Business/management schools may be currently using an exclusive approach to the study and development of management; by ignoring gender in this arena they are reinforcing…
Business/management schools may be currently using an exclusive approach to the study and development of management; by ignoring gender in this arena they are reinforcing the notion that women in management are invisible. Previous research suggests that there is a masculine bias in management education, which disadvantages both female and male learners and which may discourage managers from capitalising on gender diversity in the workplace. Discusses experiences of women academics and students in a business/management school and is based on the premise that change in management education will facilitate change in organisations. Therefore, rather than reinforcing the premise that management knowledge contributes to the maginalisation of women in management, argues that business/management schools should move to an inclusive approach, where management incorporates the experience and abilities of both men and women. Concludes by suggesting a number of initiatives to place gender on the agenda in business/management schools.
Discusses universities role in resolving gender problems and of combating “impoverished” learning. Argues that gender should be central to management development and…
Discusses universities role in resolving gender problems and of combating “impoverished” learning. Argues that gender should be central to management development and education and proposes that gender should be placed high on the agenda to challenge traditional sex role stereotypes in students’ organizations. Proposes that because of problematic areas in educational environment these may not be conducive to women’s development managerially. States that women academics have to get to these management positions to challenge the status quo, but that the movement up the ladder of management responsibility is very difficult. Goes on to highlight the various supporting arguments and discusses these at length. Gives an example in management educationof gender on the agenda and details out the occurrences and effects. Concludes that the initiatives discussed should be taken on board business/management schools should begin to place gender firmly on the agenda‐increasing awareness of gender issues through the process.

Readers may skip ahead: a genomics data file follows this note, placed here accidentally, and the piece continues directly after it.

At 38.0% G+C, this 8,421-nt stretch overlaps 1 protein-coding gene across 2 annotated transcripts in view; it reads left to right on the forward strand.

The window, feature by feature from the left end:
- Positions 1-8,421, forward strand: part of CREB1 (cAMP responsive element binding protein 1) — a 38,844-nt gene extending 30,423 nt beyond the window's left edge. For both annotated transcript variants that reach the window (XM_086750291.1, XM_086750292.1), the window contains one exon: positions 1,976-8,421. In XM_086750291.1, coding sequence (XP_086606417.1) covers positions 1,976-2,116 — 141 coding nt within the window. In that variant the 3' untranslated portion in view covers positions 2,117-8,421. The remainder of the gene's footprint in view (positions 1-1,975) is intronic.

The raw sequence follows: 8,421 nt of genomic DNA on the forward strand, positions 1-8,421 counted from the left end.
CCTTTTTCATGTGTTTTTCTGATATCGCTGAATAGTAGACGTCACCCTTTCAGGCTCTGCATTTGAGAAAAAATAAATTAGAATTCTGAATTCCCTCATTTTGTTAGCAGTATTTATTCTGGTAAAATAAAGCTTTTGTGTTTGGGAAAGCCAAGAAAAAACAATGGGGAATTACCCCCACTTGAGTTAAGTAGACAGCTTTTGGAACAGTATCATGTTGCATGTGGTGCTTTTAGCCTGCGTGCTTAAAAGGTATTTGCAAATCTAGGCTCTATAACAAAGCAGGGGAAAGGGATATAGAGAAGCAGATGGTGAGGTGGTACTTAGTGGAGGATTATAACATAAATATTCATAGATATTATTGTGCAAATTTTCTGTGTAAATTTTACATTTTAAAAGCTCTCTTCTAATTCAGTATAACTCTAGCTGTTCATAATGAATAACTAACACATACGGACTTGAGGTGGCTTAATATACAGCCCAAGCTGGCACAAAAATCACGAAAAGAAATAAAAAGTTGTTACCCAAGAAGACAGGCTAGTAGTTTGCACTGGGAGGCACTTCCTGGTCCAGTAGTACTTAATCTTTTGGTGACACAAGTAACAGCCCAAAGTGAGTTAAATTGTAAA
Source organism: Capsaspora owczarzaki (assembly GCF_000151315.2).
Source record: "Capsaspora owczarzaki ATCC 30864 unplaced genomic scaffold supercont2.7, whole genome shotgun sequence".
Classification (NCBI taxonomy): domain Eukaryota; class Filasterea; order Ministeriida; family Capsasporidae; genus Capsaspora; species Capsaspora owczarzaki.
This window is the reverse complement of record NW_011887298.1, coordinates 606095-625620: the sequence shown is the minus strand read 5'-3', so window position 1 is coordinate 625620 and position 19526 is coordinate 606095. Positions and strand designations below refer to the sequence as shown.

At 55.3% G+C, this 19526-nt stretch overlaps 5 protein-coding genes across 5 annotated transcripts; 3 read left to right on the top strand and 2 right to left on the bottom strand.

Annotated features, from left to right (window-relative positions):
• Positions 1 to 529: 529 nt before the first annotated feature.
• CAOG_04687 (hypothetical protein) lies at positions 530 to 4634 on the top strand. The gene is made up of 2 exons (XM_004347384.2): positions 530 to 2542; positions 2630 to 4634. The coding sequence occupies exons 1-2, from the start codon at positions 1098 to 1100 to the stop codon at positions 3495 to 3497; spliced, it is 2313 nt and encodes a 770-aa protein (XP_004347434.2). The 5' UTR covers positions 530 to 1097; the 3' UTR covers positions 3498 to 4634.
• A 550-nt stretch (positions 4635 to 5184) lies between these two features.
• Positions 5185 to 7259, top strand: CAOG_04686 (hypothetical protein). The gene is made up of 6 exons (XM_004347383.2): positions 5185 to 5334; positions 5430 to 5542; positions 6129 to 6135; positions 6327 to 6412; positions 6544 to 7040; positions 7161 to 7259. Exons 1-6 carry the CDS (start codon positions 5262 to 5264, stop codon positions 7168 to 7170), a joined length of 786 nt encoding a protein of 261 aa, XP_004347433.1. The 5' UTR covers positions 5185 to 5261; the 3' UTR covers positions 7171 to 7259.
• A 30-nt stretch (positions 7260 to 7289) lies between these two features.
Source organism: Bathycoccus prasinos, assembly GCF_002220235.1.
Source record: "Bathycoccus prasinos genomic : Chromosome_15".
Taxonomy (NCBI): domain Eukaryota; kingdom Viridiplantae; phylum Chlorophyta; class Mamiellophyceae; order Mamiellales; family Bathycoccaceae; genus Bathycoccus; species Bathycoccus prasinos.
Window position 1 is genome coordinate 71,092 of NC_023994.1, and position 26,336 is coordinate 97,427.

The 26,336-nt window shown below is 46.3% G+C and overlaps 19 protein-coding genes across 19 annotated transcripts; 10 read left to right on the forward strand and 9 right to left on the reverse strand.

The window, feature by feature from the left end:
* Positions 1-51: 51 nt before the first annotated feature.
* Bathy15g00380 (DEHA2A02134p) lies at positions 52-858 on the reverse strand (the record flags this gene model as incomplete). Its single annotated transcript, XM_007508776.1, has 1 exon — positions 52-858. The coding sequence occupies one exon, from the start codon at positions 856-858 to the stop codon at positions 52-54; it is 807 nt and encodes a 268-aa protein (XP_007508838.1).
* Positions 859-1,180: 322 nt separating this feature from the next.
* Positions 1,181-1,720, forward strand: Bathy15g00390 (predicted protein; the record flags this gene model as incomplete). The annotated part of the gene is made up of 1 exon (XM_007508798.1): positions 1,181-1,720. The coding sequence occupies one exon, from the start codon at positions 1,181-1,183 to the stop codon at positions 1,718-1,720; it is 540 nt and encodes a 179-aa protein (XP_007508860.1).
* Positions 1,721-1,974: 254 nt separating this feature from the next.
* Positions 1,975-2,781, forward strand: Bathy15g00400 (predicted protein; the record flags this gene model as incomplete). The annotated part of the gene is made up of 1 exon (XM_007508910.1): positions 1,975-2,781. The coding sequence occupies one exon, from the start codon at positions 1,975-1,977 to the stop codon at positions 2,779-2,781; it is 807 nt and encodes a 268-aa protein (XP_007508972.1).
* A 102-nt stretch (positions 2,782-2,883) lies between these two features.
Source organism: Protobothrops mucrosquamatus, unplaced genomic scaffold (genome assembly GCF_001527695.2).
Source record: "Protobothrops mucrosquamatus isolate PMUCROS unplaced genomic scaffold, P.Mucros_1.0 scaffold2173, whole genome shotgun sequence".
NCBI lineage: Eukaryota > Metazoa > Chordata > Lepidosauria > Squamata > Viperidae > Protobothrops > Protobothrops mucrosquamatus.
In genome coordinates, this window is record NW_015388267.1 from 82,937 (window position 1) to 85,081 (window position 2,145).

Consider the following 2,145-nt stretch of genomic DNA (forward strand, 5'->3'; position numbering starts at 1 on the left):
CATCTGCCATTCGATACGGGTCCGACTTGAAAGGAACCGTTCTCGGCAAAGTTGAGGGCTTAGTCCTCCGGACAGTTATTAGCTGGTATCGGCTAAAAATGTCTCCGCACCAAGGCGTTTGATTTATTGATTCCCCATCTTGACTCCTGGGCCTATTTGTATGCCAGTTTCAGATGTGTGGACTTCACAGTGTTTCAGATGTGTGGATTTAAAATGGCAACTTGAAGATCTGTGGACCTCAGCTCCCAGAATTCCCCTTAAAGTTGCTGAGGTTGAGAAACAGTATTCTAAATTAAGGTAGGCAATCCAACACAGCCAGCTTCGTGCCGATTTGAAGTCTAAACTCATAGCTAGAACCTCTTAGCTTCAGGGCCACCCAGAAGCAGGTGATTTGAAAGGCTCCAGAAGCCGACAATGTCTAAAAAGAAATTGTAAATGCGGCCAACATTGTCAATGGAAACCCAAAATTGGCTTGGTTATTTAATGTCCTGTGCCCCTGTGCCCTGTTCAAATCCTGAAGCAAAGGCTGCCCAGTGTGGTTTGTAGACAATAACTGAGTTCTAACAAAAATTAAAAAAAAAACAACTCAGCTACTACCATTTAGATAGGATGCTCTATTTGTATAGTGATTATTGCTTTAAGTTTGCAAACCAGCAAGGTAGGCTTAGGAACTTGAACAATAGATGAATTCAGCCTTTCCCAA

Women in UK retail management are well represented at therecruitment stage and at middle‐management level, but in spite of theprovision of equal opportunities policies…
Women in UK retail management are well represented at the recruitment stage and at middle‐management level, but in spite of the provision of equal opportunities policies, are not well represented at senior levels (the so‐called “glass ceiling” effect). Reports recent research findings about the experience of female managers in the UK retail industry. Researchers sought to explore possible reasons for women′s under‐representation at senior management levels, including: varying emphasis on commitment; equal opportunities practices; and factors influencing career progression. Questionnaires were distributed to a sample of 34 female managers awaiting promotion to the senior position of store/general manager and data yielded significant results. The majority of female managers in the sample were highly committed and ambitious for promotion; criteria for promotion may not always reflect equal opportunities policies; and results suggest that women are disadvantaged by different career planning, a lack of political awareness and support.